IDES claims that its reasons for starting Stevenson, Hayes, and Meyers at a higher pay level than Rowels were based entirely on the candidates' professional experience and market factors existing at the time they were hired. IDES has presented evidence that Stevenson, Hayes, and Meyers were the exceptions and not the rule. Of the 35 Hearings Referees hired during the six years relevant to this suit, only those three were offered a starting position on the pay scale above Step 1c. The other 32 Hearings Referees, which included both men and women, were, like Rowels, started at the lowest position on the pay scale. More importantly, the two Hearings Referees hired at the same time as Rowels, one male and one female, were started at Step 1c.

  When Rowels is compared to those individuals who were awarded higher starting levels on the IDES pay scale, it is apparent that she has less legal experience. To be qualified as a Hearings Referee, a candidate must possess at least two years experience in litigation, administrative hearings, or related legal work. (Askew Aff, ¶ 44). Stevenson had 20 years of experience in civil and criminal litigation, Hayes had 15 years of experience in administrative hearings with the NERB, and Meyers had 42 years of experience as a civil attorney. Rowels, on the other hand, had only eight years of civil legal experience.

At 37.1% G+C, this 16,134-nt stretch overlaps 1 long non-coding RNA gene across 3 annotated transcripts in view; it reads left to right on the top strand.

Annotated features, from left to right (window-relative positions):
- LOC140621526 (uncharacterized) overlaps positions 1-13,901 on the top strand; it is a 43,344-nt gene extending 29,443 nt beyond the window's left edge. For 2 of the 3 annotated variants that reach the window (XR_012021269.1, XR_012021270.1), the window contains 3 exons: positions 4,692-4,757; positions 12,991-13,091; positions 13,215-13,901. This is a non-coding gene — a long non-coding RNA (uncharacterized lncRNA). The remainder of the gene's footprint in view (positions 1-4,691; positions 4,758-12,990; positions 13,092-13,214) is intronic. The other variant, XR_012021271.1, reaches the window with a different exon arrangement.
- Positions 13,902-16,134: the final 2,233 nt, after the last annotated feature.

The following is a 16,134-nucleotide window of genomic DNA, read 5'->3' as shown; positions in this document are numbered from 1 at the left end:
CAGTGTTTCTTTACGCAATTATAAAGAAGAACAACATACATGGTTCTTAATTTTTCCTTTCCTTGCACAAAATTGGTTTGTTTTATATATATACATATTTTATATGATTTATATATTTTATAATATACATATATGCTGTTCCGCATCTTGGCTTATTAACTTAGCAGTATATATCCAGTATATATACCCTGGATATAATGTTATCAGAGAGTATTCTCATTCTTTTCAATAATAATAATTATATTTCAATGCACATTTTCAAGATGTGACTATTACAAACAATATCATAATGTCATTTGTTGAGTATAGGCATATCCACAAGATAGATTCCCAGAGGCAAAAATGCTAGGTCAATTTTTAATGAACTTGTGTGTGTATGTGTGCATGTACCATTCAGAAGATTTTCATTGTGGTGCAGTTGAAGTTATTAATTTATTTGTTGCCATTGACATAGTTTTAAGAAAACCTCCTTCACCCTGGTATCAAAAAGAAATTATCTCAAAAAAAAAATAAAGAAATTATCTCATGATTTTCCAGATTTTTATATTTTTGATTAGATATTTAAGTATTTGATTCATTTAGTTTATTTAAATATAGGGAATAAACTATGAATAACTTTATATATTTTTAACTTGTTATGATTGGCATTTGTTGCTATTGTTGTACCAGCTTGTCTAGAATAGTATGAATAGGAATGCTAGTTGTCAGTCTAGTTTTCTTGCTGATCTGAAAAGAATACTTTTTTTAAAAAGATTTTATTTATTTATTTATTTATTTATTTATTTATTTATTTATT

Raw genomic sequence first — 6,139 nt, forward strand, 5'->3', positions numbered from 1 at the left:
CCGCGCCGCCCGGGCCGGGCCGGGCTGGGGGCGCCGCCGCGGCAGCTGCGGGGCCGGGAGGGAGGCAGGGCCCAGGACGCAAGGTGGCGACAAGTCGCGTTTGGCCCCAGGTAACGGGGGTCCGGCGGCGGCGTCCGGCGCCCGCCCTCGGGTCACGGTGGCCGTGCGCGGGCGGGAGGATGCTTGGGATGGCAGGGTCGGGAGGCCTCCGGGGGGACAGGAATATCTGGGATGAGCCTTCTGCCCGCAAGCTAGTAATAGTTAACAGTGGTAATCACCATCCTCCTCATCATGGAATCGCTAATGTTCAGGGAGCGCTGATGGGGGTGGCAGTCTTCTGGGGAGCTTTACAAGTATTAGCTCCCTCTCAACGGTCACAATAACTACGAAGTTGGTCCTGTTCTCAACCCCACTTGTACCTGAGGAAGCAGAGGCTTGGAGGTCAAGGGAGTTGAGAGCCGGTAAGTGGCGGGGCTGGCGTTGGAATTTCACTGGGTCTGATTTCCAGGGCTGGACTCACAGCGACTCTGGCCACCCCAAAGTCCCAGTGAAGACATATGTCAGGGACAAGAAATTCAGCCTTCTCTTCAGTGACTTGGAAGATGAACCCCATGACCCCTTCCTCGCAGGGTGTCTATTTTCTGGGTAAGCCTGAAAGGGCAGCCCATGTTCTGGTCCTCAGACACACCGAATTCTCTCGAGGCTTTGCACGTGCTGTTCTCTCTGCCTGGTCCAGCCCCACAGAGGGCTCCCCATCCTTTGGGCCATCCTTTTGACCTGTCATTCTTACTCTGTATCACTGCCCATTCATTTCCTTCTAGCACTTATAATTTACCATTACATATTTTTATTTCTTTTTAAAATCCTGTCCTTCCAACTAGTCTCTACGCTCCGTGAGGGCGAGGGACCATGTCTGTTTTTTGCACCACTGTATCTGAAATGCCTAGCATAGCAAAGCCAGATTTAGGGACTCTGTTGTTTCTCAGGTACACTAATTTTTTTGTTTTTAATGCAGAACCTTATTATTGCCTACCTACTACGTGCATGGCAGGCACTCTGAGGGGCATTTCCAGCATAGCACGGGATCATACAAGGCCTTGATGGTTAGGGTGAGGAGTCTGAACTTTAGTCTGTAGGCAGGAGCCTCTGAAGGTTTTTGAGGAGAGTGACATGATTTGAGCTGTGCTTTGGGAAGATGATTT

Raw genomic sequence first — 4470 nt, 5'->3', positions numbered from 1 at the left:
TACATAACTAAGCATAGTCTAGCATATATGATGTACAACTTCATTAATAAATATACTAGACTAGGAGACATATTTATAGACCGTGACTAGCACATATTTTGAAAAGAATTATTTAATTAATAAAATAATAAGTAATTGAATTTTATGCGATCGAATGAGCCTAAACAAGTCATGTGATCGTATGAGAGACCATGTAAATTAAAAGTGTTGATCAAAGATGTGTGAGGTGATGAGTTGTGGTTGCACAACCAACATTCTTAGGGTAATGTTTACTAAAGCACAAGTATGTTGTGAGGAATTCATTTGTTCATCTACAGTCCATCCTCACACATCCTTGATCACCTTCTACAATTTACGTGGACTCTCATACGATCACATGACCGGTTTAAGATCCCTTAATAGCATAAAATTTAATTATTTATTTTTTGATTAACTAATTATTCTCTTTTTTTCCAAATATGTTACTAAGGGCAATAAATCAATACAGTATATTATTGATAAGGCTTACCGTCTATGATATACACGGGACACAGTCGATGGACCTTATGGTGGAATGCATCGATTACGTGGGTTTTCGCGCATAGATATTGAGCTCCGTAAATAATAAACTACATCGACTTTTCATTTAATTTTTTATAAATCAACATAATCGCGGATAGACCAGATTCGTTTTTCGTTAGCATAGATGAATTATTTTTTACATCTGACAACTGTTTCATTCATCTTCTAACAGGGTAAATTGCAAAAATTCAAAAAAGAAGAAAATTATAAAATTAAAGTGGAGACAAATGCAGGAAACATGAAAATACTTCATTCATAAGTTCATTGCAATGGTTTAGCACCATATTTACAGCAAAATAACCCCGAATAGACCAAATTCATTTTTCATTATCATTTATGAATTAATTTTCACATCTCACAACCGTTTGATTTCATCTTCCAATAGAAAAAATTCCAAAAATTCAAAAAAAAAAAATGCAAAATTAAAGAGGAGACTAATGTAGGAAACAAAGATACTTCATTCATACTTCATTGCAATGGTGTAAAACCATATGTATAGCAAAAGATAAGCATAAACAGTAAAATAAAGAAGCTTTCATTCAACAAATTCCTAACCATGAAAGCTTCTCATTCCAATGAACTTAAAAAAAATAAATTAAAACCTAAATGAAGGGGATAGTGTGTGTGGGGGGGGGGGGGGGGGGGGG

Rowels does argue that, at least in comparison to Stevenson and Meyers, she had a greater amount of experience with administrative hearings, which, in her opinion, made her better qualified for the Hearings Referee position. Ultimately, however, whether IDES's decision to treat litigation, administrative hearing, and related legal experience equally is not the issue here; whether Rowels's year and a half of administrative hearing experience made her better qualified or entitled her to start at a higher point on the pay scale are also not at issue. See Wollenburg v. Comtech Manufacturing Co., 201 F.3d at 976. Seventh Circuit precedent has made it quite clear that judges, such as myself, should "not sit as a kind of superpersonnel department weighing the prudence of employment decisions made by firms charged with employment discrimination." Giannopoulos v. Brach & Brock Confectioners, 109 F.3d 406, 410 (7th Cir. 1997). IDES has offered length of legal experience as a reason for starting Stevenson, Hayes, and Meyers at a higher point on its pay scale. Since this is a legitimate, nondiscriminatory reason for the difference in pay, and since there is no genuine issue of material fact over its validity, I find that summary judgment is appropriate.